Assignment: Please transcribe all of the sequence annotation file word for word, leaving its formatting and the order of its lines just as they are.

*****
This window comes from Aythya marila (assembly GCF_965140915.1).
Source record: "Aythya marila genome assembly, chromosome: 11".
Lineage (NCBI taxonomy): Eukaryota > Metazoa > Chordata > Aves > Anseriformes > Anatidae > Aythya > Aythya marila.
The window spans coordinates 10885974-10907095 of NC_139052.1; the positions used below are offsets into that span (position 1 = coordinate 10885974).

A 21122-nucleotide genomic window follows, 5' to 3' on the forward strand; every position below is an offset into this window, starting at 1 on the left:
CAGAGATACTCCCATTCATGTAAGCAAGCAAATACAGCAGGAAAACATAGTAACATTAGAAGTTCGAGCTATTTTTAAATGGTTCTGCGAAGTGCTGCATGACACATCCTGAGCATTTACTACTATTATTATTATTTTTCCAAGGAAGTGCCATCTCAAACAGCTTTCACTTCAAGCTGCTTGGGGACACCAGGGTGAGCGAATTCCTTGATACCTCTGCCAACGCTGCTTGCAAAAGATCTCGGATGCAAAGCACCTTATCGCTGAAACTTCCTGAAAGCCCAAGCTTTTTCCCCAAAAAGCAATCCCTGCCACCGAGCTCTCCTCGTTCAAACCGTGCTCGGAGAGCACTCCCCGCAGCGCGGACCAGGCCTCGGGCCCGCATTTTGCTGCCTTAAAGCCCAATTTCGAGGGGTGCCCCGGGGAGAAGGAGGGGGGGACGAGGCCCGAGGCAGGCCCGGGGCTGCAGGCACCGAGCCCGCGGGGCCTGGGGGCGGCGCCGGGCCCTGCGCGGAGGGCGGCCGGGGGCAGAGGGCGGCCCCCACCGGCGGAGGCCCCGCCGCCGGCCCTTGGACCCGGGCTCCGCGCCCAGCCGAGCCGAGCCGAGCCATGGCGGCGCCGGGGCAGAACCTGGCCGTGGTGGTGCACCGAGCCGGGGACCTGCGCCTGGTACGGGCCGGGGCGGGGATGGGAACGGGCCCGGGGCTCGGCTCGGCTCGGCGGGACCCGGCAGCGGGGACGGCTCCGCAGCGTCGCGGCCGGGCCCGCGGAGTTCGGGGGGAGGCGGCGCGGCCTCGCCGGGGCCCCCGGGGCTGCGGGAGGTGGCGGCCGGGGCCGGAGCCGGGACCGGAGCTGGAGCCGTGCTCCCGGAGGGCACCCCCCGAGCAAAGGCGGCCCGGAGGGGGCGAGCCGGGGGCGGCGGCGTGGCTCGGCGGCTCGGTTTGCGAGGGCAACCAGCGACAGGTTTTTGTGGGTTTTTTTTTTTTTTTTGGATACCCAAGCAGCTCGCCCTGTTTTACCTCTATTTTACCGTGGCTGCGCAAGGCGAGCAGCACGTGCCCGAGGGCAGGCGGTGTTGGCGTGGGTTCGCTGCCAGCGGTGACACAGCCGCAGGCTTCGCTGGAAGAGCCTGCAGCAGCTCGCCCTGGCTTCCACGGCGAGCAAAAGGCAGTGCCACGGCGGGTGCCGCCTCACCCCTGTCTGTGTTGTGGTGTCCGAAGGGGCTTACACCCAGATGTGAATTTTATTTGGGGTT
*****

This window comes from Aythya marila (assembly GCF_965140915.1).
Source record: "Aythya marila genome assembly, chromosome: 11".
Lineage (NCBI taxonomy): Eukaryota > Metazoa > Chordata > Aves > Anseriformes > Anatidae > Aythya > Aythya marila.
The window spans coordinates 10885974-10907095 of NC_139052.1; the positions used below are offsets into that span (position 1 = coordinate 10885974).

A 21122-nucleotide genomic window follows, 5' to 3' on the forward strand; every position below is an offset into this window, starting at 1 on the left:
CAGAGATACTCCCATTCATGTAAGCAAGCAAATACAGCAGGAAAACATAGTAACATTAGAAGTTCGAGCTATTTTTAAATGGTTCTGCGAAGTGCTGCATGACACATCCTGAGCATTTACTACTATTATTATTATTTTTCCAAGGAAGTGCCATCTCAAACAGCTTTCACTTCAAGCTGCTTGGGGACACCAGGGTGAGCGAATTCCTTGATACCTCTGCCAACGCTGCTTGCAAAAGATCTCGGATGCAAAGCACCTTATCGCTGAAACTTCCTGAAAGCCCAAGCTTTTTCCCCAAAAAGCAATCCCTGCCACCGAGCTCTCCTCGTTCAAACCGTGCTCGGAGAGCACTCCCCGCAGCGCGGACCAGGCCTCGGGCCCGCATTTTGCTGCCTTAAAGCCCAATTTCGAGGGGTGCCCCGGGGAGAAGGAGGGGGGGACGAGGCCCGAGGCAGGCCCGGGGCTGCAGGCACCGAGCCCGCGGGGCCTGGGGGCGGCGCCGGGCCCTGCGCGGAGGGCGGCCGGGGGCAGAGGGCGGCCCCCACCGGCGGAGGCCCCGCCGCCGGCCCTTGGACCCGGGCTCCGCGCCCAGCCGAGCCGAGCCGAGCCATGGCGGCGCCGGGGCAGAACCTGGCCGTGGTGGTGCACCGAGCCGGGGACCTGCGCCTGGTACGGGCCGGGGCGGGGATGGGAACGGGCCCGGGGCTCGGCTCGGCTCGGCGGGACCCGGCAGCGGGGACGGCTCCGCAGCGTCGCGGCCGGGCCCGCGGAGTTCGGGGGGAGGCGGCGCGGCCTCGCCGGGGCCCCCGGGGCTGCGGGAGGTGGCGGCCGGGGCCGGAGCCGGGACCGGAGCTGGAGCCGTGCTCCCGGAGGGCACCCCCCGAGCAAAGGCGGCCCGGAGGGGGCGAGCCGGGGGCGGCGGCGTGGCTCGGCGGCTCGGTTTGCGAGGGCAACCAGCGACAGGTTTTTGTGGGTTTTTTTTTTTTTTTTGGATACCCAAGCAGCTCGCCCTGTTTTACCTCTATTTTACCGTGGCTGCGCAAGGCGAGCAGCACGTGCCCGAGGGCAGGCGGTGTTGGCGTGGGTTCGCTGCCAGCGGTGACACAGCCGCAGGCTTCGCTGGAAGAGCCTGCAGCAGCTCGCCCTGGCTTCCACGGCGAGCAAAAGGCAGTGCCACGGCGGGTGCCGCCTCACCCCTGTCTGTGTTGTGGTGTCCGAAGGGGCTTACACCCAGATGTGAATTTTATTTGGGGTT